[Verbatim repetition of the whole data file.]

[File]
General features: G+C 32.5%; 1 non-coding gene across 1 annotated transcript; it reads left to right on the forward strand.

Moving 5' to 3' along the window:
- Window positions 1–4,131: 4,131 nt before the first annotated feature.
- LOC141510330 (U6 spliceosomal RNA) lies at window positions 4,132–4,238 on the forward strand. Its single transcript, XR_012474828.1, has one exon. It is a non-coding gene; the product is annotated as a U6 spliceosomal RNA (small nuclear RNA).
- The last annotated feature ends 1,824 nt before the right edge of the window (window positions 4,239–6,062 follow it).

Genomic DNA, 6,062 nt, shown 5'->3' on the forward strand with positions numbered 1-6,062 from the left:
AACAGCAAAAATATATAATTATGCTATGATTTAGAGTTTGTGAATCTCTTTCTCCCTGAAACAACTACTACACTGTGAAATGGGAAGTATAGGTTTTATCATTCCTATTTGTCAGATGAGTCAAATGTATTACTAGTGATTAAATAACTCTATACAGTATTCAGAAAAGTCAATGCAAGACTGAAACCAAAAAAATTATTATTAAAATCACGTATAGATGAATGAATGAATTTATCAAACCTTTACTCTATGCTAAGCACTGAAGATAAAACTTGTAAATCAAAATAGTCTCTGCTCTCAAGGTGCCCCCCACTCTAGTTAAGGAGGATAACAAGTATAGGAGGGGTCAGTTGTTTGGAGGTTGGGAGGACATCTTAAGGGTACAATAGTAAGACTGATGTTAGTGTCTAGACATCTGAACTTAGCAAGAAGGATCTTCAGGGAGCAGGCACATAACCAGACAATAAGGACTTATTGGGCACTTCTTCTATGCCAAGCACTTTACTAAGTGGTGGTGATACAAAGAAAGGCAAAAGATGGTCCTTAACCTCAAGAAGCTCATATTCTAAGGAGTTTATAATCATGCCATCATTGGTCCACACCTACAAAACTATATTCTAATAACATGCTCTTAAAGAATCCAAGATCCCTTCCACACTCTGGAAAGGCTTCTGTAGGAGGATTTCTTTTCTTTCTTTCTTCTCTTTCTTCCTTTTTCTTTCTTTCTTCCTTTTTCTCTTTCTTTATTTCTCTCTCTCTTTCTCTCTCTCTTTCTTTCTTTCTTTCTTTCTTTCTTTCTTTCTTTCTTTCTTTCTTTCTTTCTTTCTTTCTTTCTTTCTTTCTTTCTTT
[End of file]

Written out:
General features: G+C 32.5%; 1 non-coding gene across 1 annotated transcript; it reads left to right on the forward strand.

Moving 5' to 3' along the window:
- Window positions 1–4,131: 4,131 nt before the first annotated feature.
- LOC141510330 (U6 spliceosomal RNA) lies at window positions 4,132–4,238 on the forward strand. Its single transcript, XR_012474828.1, has one exon. It is a non-coding gene; the product is annotated as a U6 spliceosomal RNA (small nuclear RNA).
- The last annotated feature ends 1,824 nt before the right edge of the window (window positions 4,239–6,062 follow it).

Genomic DNA, 6,062 nt, shown 5'->3' on the forward strand with positions numbered 1-6,062 from the left:
AACAGCAAAAATATATAATTATGCTATGATTTAGAGTTTGTGAATCTCTTTCTCCCTGAAACAACTACTACACTGTGAAATGGGAAGTATAGGTTTTATCATTCCTATTTGTCAGATGAGTCAAATGTATTACTAGTGATTAAATAACTCTATACAGTATTCAGAAAAGTCAATGCAAGACTGAAACCAAAAAAATTATTATTAAAATCACGTATAGATGAATGAATGAATTTATCAAACCTTTACTCTATGCTAAGCACTGAAGATAAAACTTGTAAATCAAAATAGTCTCTGCTCTCAAGGTGCCCCCCACTCTAGTTAAGGAGGATAACAAGTATAGGAGGGGTCAGTTGTTTGGAGGTTGGGAGGACATCTTAAGGGTACAATAGTAAGACTGATGTTAGTGTCTAGACATCTGAACTTAGCAAGAAGGATCTTCAGGGAGCAGGCACATAACCAGACAATAAGGACTTATTGGGCACTTCTTCTATGCCAAGCACTTTACTAAGTGGTGGTGATACAAAGAAAGGCAAAAGATGGTCCTTAACCTCAAGAAGCTCATATTCTAAGGAGTTTATAATCATGCCATCATTGGTCCACACCTACAAAACTATATTCTAATAACATGCTCTTAAAGAATCCAAGATCCCTTCCACACTCTGGAAAGGCTTCTGTAGGAGGATTTCTTTTCTTTCTTTCTTCTCTTTCTTCCTTTTTCTTTCTTTCTTCCTTTTTCTCTTTCTTTATTTCTCTCTCTCTTTCTCTCTCTCTTTCTTTCTTTCTTTCTTTCTTTCTTTCTTTCTTTCTTTCTTTCTTTCTTTCTTTCTTTCTTTCTTTCTTTCTTTCTTT